“Scientists, designers, and architects talk about drawing inspiration from nature in an aesthetic sense,” Takada says. “We have a much more accurate, purposeful objective. It’s not just making it look like nature, but something that really contributes to greening cities.”
Sunflower House, by Koichi Takada
Born in Tokyo and based in Sydney, Takada takes his inspiration from trees, forests, seashells, and, in this case, sunflowers. “What nature does is fascinating,” he says. “In artificial structures you need a massive foundation, but with sunflowers nature somehow does this balancing act, with minimum intervention on the ground so the Earth itself also has room for other activities.”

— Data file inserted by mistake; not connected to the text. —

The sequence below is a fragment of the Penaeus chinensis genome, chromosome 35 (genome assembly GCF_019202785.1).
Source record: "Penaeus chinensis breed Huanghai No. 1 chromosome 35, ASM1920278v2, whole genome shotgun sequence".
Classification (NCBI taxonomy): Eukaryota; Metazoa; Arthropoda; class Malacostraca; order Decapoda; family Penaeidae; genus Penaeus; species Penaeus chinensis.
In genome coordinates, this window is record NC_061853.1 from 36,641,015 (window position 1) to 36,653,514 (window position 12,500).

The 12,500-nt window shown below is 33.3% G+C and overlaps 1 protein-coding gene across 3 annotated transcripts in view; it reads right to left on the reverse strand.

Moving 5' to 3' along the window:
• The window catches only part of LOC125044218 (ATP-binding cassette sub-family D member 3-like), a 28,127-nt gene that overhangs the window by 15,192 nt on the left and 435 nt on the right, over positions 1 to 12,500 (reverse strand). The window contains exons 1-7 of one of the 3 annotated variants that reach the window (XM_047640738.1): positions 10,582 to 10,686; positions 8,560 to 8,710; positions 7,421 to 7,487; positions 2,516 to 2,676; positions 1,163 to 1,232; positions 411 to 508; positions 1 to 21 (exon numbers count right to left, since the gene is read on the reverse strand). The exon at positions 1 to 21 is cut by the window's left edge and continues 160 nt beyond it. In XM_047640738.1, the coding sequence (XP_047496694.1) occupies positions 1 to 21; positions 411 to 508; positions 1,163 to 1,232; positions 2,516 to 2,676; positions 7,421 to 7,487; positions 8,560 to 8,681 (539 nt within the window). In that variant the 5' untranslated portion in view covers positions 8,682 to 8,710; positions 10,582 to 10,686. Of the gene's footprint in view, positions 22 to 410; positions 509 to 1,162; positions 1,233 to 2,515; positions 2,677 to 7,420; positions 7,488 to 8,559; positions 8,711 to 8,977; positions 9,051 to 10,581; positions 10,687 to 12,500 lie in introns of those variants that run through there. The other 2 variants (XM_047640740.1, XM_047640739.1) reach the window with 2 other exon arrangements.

The Sunflower House, designed for the Italian region of Umbria, should withstand and profit from the warming Mediterranean climate, where heat waves are becoming more frequent and more extreme.
Each floor hosts a two- or three-bedroom apartment, and each building can be as high as three stories. Scalability opens up the possibility of creating a climate-positive neighborhood inspired by sunflower fields, in which the plants self-organize, adopting a zigzag pattern that avoids overcrowding and maximizes exposure to sunlight.